How grand is the Grand Canyon, anyway? Data visualization geek John Nelson got the idea to turn the canyon into something more familiar to us: mountains. That meant inverting a topographical map.
Some of my earliest memories of the place had to do with the trippy feeling of my eyes and mind trying to make sense of the scale. I had seen many mountain ranges and vistas, including some on the way, but the vast negative space played havoc with my perception of magnitude. I’ve felt it a few times since, but never like that first Grand Canyon overlook.
I wondered, then, if flipping the Grand Canyon into a Grand Mountain might in some way help me make sense of its scale. I’m much more accustomed to seeing the mass of something rather than the massive void of something. So, here’s what that looks like.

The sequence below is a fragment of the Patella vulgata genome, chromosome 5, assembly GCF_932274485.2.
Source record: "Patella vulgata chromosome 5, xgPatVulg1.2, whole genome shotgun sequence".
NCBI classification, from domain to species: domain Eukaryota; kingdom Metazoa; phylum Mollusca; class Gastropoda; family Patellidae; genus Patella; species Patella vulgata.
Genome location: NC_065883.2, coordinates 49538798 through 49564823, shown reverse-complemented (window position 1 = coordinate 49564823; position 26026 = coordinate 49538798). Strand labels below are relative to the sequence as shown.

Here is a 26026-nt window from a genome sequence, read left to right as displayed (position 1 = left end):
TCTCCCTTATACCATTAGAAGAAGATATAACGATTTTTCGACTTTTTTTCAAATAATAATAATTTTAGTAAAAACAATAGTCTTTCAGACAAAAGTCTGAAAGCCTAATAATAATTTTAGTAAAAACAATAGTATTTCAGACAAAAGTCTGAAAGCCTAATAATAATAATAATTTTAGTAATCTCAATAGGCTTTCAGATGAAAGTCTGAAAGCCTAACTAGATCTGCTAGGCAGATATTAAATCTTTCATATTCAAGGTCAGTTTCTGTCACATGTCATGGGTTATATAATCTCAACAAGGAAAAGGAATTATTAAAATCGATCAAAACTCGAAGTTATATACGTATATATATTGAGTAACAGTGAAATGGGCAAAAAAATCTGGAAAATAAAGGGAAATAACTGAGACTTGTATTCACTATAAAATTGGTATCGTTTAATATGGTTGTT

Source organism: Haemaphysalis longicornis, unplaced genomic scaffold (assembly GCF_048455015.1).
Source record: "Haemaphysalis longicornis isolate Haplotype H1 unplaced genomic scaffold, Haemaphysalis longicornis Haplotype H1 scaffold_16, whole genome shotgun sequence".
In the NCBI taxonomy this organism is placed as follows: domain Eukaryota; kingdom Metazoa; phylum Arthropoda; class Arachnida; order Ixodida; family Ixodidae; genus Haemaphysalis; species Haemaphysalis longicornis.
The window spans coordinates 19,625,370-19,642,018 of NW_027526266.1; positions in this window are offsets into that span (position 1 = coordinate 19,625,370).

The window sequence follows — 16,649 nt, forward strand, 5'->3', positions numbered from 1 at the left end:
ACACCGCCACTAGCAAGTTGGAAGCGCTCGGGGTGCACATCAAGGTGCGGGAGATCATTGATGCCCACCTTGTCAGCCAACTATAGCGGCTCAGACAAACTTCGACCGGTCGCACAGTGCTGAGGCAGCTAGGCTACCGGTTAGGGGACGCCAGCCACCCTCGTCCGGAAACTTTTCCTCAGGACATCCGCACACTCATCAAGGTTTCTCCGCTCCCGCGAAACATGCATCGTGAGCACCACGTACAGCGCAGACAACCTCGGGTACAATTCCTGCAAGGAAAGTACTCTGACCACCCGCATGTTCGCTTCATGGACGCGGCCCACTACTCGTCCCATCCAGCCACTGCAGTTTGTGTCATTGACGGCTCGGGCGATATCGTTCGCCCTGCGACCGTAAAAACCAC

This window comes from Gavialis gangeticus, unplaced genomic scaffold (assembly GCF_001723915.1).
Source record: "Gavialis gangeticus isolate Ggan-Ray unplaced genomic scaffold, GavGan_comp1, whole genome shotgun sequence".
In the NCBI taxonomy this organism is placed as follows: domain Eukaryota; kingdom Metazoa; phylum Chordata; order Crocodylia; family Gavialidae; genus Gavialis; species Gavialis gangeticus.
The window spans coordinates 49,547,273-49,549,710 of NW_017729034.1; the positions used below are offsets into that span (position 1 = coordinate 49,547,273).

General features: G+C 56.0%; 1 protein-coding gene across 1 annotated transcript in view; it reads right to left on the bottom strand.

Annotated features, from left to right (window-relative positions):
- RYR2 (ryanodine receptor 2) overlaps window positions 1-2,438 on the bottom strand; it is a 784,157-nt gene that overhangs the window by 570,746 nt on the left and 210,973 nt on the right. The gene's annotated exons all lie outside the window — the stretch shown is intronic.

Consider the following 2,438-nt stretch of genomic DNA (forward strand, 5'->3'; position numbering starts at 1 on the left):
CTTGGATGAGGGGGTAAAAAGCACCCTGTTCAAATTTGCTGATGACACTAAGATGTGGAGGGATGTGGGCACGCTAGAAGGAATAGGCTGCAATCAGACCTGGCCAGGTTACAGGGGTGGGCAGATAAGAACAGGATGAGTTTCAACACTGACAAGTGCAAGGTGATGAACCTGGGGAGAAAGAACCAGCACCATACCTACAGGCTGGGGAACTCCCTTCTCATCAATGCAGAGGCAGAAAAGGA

While it’s true we are more used to seeing mountains, this Grand Mountain is smaller than the Rockies, and oddly-shaped. Mountains generally form a line where they were pushed up by collisions of the earth’s crust. This one has branches, so it has a huge mass in a relatively cramped space. See the Grand Canyon inverted from several angles, and find out how Nelson made it, at Adventures in Mapping. -via Kottke